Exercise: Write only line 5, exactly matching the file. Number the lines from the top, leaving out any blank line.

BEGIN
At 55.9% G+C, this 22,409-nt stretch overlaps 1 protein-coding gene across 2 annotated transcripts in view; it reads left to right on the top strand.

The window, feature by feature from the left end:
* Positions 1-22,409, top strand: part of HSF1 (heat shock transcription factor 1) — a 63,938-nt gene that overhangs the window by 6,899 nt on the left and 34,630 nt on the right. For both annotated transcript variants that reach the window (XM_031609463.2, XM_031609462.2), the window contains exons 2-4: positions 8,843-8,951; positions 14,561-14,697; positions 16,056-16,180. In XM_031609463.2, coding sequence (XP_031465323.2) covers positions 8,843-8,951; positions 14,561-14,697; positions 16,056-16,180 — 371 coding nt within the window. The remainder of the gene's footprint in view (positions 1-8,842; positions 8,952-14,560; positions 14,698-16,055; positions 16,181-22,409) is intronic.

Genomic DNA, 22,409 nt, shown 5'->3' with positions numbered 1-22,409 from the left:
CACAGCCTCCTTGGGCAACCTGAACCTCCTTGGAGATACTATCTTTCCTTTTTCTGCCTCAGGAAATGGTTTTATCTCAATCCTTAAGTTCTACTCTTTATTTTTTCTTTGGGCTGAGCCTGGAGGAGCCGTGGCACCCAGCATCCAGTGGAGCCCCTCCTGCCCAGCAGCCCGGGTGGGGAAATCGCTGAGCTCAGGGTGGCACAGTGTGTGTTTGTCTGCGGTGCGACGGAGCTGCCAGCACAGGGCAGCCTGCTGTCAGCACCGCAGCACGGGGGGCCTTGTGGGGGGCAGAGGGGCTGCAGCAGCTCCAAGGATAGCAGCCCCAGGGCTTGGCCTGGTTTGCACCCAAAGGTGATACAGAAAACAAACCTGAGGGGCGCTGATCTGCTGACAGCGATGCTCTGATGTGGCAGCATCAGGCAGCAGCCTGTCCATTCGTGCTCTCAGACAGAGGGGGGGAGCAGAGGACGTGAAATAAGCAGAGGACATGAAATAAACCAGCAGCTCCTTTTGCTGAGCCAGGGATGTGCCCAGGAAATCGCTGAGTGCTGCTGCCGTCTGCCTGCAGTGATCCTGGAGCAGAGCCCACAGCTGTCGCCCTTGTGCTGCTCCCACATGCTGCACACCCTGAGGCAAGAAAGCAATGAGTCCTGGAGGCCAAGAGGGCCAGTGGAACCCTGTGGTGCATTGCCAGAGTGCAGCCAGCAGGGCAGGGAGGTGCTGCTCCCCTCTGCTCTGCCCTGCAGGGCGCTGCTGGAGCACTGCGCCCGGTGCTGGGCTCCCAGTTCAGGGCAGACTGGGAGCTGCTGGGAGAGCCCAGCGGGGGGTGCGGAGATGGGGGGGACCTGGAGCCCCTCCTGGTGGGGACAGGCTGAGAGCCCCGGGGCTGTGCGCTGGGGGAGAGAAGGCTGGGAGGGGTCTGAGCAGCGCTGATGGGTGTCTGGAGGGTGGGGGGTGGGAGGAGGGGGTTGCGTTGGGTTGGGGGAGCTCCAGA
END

CACAGCCTCCTTGGGCAACCTGAACCTCCTTGGAGATACTATCTTTCCTTTTTCTGCCTCAGGAAATGGTTTTATCTCAATCCTTAAGTTCTACTCTTTATTTTTTCTTTGGGCTGAGCCTGGAGGAGCCGTGGCACCCAGCATCCAGTGGAGCCCCTCCTGCCCAGCAGCCCGGGTGGGGAAATCGCTGAGCTCAGGGTGGCACAGTGTGTGTTTGTCTGCGGTGCGACGGAGCTGCCAGCACAGGGCAGCCTGCTGTCAGCACCGCAGCACGGGGGGCCTTGTGGGGGGCAGAGGGGCTGCAGCAGCTCCAAGGATAGCAGCCCCAGGGCTTGGCCTGGTTTGCACCCAAAGGTGATACAGAAAACAAACCTGAGGGGCGCTGATCTGCTGACAGCGATGCTCTGATGTGGCAGCATCAGGCAGCAGCCTGTCCATTCGTGCTCTCAGACAGAGGGGGGGAGCAGAGGACGTGAAATAAGCAGAGGACATGAAATAAACCAGCAGCTCCTTTTGCTGAGCCAGGGATGTGCCCAGGAAATCGCTGAGTGCTGCTGCCGTCTGCCTGCAGTGATCCTGGAGCAGAGCCCACAGCTGTCGCCCTTGTGCTGCTCCCACATGCTGCACACCCTGAGGCAAGAAAGCAATGAGTCCTGGAGGCCAAGAGGGCCAGTGGAACCCTGTGGTGCATTGCCAGAGTGCAGCCAGCAGGGCAGGGAGGTGCTGCTCCCCTCTGCTCTGCCCTGCAGGGCGCTGCTGGAGCACTGCGCCCGGTGCTGGGCTCCCAGTTCAGGGCAGACTGGGAGCTGCTGGGAGAGCCCAGCGGGGGGTGCGGAGATGGGGGGGACCTGGAGCCCCTCCTGGTGGGGACAGGCTGAGAGCCCCGGGGCTGTGCGCTGGGGGAGAGAAGGCTGGGAGGGGTCTGAGCAGCGCTGATGGGTGTCTGGAGGGTGGGGGGTGGGAGGAGGGGGTTGCGTTGGGTTGGGGGAGCTCCAGA